If you've been on the Internet for any length of time, you've probably encountered spam. Yes, spam is a canned ham product from Hormel, but that's not what I'm talking about here. In Internet lingo, spam refers to unsolicited e-mail. You can think of it as virtual junk mail. But unlike the junk mail you get in your mailbox, spam costs the sender almost nothing, so they send a lot of it. If you have a Web site or have ever posted to a newsgroup, you can count on getting spammed with increasing frequency. Spammers scour the 'net for e-mail addresses and then fire off their unwanted missives to unsuspecting recipients.
So what can you do about spam? The answer is, not much. Sometimes the spam you get includes a way to "unsubscribe" from the list. Generally, it's just a technique to make the spammer look like a fine upstanding netizen and a way for them to find out if your e-mail address really works. So, even though it may be tempting, do not follow the unsubscribe instructions. You'll just be adding fuel to the fire.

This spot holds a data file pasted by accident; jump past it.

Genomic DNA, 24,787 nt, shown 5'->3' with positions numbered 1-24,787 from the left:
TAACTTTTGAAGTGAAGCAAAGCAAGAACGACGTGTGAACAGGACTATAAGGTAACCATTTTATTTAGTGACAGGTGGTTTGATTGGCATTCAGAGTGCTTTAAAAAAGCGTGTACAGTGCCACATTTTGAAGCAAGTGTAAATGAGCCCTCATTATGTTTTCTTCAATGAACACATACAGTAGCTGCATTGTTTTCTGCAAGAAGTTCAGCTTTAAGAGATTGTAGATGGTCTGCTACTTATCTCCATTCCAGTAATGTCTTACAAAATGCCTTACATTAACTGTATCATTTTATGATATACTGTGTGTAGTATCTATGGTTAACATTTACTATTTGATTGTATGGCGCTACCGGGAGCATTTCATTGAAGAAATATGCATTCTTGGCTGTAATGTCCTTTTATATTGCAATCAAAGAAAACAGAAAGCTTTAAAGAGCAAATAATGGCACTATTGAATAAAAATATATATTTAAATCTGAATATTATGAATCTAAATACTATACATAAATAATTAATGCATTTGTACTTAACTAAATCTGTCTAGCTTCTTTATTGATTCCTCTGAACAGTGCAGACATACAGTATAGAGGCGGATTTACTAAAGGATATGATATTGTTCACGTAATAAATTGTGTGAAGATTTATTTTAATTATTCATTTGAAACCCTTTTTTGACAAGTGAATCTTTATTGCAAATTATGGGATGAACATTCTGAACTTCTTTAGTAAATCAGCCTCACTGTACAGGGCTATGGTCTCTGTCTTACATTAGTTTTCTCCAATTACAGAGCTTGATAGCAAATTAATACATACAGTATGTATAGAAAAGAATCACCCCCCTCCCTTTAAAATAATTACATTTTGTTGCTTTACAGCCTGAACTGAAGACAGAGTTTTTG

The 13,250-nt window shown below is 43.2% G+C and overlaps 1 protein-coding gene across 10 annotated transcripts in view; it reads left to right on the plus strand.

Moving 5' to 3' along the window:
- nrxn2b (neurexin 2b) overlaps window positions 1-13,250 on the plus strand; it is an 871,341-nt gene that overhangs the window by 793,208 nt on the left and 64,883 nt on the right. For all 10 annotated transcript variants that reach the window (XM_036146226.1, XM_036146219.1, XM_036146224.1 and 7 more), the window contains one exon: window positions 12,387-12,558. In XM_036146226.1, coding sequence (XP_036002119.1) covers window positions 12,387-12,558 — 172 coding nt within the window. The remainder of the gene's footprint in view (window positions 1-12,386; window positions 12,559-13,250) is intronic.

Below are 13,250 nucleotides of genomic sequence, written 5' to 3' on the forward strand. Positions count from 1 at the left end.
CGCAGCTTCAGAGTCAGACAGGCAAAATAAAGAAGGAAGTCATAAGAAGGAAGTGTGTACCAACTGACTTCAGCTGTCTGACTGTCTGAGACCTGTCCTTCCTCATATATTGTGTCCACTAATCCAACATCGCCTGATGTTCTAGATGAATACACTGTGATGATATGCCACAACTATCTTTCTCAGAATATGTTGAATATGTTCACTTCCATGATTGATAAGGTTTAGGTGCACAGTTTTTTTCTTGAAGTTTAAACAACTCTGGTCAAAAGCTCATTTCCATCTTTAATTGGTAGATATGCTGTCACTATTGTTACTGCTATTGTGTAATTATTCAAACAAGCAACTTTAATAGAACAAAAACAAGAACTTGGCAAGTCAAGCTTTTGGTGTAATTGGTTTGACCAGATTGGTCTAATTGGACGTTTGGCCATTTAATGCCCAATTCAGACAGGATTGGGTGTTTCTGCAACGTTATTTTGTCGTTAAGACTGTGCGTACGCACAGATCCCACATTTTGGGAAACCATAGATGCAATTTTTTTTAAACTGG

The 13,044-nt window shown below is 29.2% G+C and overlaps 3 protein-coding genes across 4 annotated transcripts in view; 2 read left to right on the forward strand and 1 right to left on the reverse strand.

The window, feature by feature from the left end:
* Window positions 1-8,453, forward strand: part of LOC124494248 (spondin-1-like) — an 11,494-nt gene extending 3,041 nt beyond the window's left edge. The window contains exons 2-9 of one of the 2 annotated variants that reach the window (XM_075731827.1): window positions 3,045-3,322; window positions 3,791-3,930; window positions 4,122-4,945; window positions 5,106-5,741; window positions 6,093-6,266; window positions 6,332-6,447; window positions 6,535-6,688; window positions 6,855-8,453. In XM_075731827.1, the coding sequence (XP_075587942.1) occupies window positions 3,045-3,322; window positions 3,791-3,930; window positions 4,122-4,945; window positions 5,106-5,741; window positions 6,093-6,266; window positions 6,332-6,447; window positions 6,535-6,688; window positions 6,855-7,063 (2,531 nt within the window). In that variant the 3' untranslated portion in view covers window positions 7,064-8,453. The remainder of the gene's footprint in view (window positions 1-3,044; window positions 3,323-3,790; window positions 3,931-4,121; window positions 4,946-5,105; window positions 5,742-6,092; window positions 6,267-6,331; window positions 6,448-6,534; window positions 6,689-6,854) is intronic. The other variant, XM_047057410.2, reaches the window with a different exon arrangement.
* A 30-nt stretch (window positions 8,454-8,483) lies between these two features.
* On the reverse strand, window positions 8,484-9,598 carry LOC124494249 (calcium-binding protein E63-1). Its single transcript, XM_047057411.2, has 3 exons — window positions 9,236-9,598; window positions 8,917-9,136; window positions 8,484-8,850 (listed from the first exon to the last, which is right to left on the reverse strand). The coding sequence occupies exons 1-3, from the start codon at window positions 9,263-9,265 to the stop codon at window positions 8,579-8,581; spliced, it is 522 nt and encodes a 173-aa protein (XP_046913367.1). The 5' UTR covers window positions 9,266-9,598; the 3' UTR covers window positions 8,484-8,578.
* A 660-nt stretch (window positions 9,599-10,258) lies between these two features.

There are two things you can do to help fight spam. The first thing you can do is get an e-mail program that has spam filtering built into it. Most programs let you filter out e-mail from certain e-mail addresses or even entire domains (such as delete everything from spammerscum.com). The other option is to send a complaint to the Internet Service Provider (ISP) that hosts the spammer's account. Usually there's an address specifically for these complaints. So if you're getting spammed from firstname.lastname@example.org, you could go to the web site and see if there's an e-mail address to report spam. such as email@example.com. Be sure to follow the instructions on the web site, so they can investigate the complaint effectively.
Unfortunately, a lot of spam is forged, so you can't easily tell where it came from. If you are fed up with spam and really interested in tracking down spammers and reporting them, you'll find lots of sites on the Internet that explain how to read the e-mail "headers" that contain information on where an e-mail really came from. Tracking down spammers this way can be time consuming, but especially for really offensive spam, it may be worth it to take the time. So go for it!